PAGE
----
Nathan - make that "my kingdom for a critique" and someone will bite. too bad I know nothing about Outlook or it would be me!

Nathan Bransford said...

lorin-

I'm all about the barter system. If someone can save me from cutting and pasting I'll try and help them out in kind.

Lorin said...

or rather, my critique for a tutorial.

Gregory said...
This comment has been removed by the author.
Gregory said...

Hi Nathan;

Thanks for the insightful replies here. Helpful!

You mentioned that you fear missing the next Harry Potter. Interesting. I found the exercise a little addictive that way. Kept looking for the next "great one." BUT....

I think something like 100+ agents passed on Rowling. Then a small, local publisher took her up on it with a 2000-book run, or something like that. Then there was very limited distribution, in one or a few local bookstores. Zero advertising. 100% word of mouth. Two years to catch on.

Out of curiosity, do you know if you've passed on some best-sellers? I'm sure agents do it fairly frequently.

Like Wm Goldman said in his classic, Adventures in the Screentrade, "Nobody knows anything."

To further paraphrase Goldman: "Not one person in the [publishing] field KNOWS for a certainty what's going to work. Every time out it's a guess--and, if you're lucky, an educated one. They don't know it when the [book] is finished."

Ergo, Raiders of the Lost Ark was offered to every single studio in town--and they all turned it down. All except Paramount.

Star Wars? Universal passed on it. To finish with Goldman's humorous conclusion to that segment: "And why did Universal, the mightiest studio of all, pass on Star Wars, a decision that just may cost them [when all is said and done] over a billion dollars? Because nobody, NOBODY--not now, not ever--knows the least goddam thing about what is or isn't going to work..."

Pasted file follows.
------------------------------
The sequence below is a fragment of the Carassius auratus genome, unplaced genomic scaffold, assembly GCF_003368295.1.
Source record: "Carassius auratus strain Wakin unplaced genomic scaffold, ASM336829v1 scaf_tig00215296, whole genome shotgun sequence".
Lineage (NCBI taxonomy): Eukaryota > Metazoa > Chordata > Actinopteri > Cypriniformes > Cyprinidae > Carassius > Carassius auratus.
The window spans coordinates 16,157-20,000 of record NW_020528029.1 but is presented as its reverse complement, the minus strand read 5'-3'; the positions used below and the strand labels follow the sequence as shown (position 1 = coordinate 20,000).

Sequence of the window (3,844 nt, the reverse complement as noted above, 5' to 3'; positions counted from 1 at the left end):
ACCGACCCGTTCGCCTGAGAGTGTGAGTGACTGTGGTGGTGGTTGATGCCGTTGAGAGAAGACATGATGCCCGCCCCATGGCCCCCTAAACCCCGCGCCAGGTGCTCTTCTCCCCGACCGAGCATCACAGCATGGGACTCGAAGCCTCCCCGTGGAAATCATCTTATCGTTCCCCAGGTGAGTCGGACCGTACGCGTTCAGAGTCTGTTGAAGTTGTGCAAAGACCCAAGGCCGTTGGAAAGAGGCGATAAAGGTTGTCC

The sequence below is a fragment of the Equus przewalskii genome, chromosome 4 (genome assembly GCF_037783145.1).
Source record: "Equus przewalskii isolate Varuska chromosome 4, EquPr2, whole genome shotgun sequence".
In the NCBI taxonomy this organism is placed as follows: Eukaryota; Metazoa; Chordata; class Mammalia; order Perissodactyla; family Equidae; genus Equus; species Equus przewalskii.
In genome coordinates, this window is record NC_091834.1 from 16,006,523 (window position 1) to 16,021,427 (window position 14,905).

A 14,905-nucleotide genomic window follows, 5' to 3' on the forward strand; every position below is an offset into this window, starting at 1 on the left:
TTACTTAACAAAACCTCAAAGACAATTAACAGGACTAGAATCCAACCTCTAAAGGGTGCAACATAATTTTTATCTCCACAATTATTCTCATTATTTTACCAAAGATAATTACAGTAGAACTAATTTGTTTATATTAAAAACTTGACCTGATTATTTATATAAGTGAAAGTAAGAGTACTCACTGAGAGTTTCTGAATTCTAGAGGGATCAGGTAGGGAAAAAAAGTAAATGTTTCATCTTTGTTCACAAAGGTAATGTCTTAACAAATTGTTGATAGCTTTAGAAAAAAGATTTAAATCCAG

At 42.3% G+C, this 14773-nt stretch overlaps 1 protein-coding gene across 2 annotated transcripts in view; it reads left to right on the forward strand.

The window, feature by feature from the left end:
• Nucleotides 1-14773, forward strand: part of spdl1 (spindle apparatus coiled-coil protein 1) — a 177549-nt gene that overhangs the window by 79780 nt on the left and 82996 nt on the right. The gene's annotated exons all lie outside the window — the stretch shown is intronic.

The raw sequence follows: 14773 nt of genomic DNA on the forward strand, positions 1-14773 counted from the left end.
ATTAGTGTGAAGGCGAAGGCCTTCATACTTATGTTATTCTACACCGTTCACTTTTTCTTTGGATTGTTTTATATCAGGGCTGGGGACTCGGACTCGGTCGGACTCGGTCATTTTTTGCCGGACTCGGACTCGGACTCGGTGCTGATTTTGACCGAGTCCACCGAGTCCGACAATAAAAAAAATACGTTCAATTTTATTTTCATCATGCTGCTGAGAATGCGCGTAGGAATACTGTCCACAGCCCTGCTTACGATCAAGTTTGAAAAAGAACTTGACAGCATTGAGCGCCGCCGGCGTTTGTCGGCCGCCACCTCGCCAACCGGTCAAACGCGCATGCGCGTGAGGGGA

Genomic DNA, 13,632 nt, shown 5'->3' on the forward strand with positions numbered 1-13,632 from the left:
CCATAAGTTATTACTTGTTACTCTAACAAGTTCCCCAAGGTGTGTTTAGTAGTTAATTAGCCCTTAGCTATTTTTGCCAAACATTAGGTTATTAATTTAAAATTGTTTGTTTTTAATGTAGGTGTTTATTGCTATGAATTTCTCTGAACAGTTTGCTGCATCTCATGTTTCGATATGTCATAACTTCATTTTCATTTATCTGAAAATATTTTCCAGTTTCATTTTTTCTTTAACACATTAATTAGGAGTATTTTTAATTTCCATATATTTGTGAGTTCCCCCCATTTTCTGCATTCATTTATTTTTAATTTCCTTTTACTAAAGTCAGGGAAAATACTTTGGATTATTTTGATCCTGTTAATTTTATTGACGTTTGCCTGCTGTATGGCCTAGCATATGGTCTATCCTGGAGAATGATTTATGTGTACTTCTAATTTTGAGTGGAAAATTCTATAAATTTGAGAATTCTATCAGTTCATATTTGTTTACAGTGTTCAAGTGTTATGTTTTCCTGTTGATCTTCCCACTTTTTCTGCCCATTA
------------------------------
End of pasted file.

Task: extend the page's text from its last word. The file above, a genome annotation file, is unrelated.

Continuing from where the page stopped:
Heh heh...

Know what? I think he's right. As true in publishing as it is in movies, at least when it comes to fiction. But, what can one do?

Nothing! Because nobody knows anything.

Bija Andrew Wright said...

I would basically use a short conventional rejection that I'd email in response to queries--"Sorry, but this isn't right for me. Best of luck." It's mostly like a form rejection, but it doesn't start with "Dear Author."

Years ago I submitted a short story to a literary magazine, (one of many) and the form rejection was a full photocopied page that began with "Dear Author." The form letter apologized profusely for being a form letter, and told me that I no doubt feel very disappointed to have my work rejected, and went on to tell me how much the editors feel my pain and deeply regret that they couldn't take the work that I no doubt had worked very hard to perfect and certainly deserved more... for a full page.

And I kind of felt insulted. It's not that I was rejected with a form letter; it's that the editors assumed I (or anyone writing a submission) was so delicate that they had to send a sympathy card with the rejection. Also perhaps the inflated importance--like appearing in their journal would be my life-long dream, crushed before my eyes. It's just a small-press journal, one of many, and I got rejected so I sent it back somewhere else. If I'm a professional writer, I don't need someone to tell me not to get discouraged, that maybe another publisher/agent will feel differently, that they receive lots of quality work that they must reject. I basically just need to hear "Sorry, it's a no."

Lupina said...

Scott had it exactly right with the web form, auto-replies for all to acknowledge receipt. Technology is here, why not use it?